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CCC seeks public representation proposal reaction

Chch City Council seeks public reaction to representation proposal

Christchurch City Council is asking for public reaction to a proposal that would lead to the city having eight wards and community boards, with voters from each ward electing two city councillors.

Elected members from the City Council and its six community boards have met several times this year as part of a review of representation. At its monthly meeting today (28 August), councillors voted to support a new system which would result in the number of city councillors being reduced from 24 to 16, supported by eight community boards of six members. Each board would have four elected members and two appointed -- the councillors representing that ward.

The proposal would not alter the city-wide system for the election of the mayor.

Next week, the proposed representation scheme will be publicly notified and open for public comment until 14 October. If there are no submissions about the Council¡¯s proposal it would be the system used for the 2004 city council and community board elections.

Information about the proposal and how people can become involved should be available from the end of next week from Council offices, service centres and libraries and on the Have Your Say website ¨C at www.ccc.govt.nz/HaveYourSay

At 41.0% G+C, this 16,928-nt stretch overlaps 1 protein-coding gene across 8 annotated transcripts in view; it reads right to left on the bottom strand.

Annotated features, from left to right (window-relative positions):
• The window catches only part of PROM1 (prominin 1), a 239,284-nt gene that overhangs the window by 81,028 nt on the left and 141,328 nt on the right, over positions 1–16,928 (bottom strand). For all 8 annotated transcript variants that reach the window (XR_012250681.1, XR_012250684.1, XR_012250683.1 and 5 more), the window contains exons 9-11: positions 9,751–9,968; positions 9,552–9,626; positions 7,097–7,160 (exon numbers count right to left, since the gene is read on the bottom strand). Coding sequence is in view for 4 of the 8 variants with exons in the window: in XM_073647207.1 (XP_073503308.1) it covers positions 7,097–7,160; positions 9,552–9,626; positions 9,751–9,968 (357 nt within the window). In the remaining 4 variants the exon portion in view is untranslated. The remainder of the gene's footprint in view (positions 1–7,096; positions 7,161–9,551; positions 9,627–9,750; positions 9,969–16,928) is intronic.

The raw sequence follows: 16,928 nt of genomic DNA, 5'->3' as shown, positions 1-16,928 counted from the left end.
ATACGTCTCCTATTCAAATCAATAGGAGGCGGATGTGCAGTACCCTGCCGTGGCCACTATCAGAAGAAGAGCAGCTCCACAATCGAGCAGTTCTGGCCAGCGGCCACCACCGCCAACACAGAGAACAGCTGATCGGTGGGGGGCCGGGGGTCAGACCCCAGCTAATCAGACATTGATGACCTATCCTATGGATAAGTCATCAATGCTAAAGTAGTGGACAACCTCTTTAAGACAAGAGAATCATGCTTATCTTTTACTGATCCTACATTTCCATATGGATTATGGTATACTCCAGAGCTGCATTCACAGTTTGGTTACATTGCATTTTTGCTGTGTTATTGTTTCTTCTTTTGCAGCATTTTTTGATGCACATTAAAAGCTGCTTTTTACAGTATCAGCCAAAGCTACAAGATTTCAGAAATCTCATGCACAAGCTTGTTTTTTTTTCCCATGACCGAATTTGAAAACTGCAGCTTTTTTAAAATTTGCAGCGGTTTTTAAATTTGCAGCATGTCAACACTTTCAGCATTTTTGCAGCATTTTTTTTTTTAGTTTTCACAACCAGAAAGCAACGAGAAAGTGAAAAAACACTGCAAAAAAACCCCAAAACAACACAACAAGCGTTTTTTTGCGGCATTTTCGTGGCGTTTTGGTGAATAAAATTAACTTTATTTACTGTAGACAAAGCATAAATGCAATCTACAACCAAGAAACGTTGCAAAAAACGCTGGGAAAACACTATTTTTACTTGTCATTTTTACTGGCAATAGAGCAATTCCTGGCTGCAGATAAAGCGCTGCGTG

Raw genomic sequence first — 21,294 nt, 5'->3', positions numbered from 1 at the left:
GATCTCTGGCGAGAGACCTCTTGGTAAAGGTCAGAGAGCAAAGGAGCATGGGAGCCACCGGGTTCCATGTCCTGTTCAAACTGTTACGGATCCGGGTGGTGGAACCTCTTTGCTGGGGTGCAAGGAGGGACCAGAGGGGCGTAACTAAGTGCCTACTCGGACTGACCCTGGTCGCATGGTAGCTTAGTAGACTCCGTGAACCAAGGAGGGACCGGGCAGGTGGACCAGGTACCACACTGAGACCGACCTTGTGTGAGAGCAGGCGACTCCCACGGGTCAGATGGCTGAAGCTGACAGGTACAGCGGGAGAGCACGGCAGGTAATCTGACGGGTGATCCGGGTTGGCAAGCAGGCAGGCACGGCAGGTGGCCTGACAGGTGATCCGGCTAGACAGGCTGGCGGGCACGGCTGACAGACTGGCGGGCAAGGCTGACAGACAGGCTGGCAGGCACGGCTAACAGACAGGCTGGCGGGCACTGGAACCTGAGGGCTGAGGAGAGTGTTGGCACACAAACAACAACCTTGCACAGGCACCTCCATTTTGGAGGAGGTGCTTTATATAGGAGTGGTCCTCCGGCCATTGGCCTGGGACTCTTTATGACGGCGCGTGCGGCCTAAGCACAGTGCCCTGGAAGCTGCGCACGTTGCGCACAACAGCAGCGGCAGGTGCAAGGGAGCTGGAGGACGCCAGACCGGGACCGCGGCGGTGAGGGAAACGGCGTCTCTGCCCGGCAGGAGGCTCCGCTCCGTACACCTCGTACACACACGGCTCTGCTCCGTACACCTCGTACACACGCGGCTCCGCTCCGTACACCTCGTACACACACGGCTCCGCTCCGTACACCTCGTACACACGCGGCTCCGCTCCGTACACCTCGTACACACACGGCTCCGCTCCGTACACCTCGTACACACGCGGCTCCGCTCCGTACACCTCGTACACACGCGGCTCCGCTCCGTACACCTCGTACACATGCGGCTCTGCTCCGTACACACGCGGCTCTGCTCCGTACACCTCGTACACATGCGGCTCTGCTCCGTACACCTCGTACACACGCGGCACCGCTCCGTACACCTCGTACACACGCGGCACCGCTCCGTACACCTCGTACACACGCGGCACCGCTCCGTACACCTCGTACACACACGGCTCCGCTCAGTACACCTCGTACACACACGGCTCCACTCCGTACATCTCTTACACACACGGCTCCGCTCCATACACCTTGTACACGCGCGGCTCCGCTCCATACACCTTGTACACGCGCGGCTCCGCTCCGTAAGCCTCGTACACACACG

Any submissions that are received would be heard and considered by the Council¡¯s Strategy and Finance Committee early in November. Then, by 18 November, the committee must have decided if it will amend today¡¯s proposal and again publicly notify its decision, as well as any changes made to today¡¯s proposal and the reasoning behind its decisions.

If there are changes made to today¡¯s proposal in November, there is a right for anyone to appeal. That includes people or groups which took part in the original submissions process. The deadline for this second phase of the public-feedback process is 20 December. Any appeals would be sent by the City Council to the Local Government Commission for a final decision. That decision would be made by 11 April next year and would be binding on the City Council for the 2004 elections.

¡ñ At present Christchurch City is divided into 12 wards, with the voters from each electing a pair of councillors and three community board members. The dozen wards are paired to form the city¡¯s six community boards, which are made up of six board members and three councillors appointed by the Council

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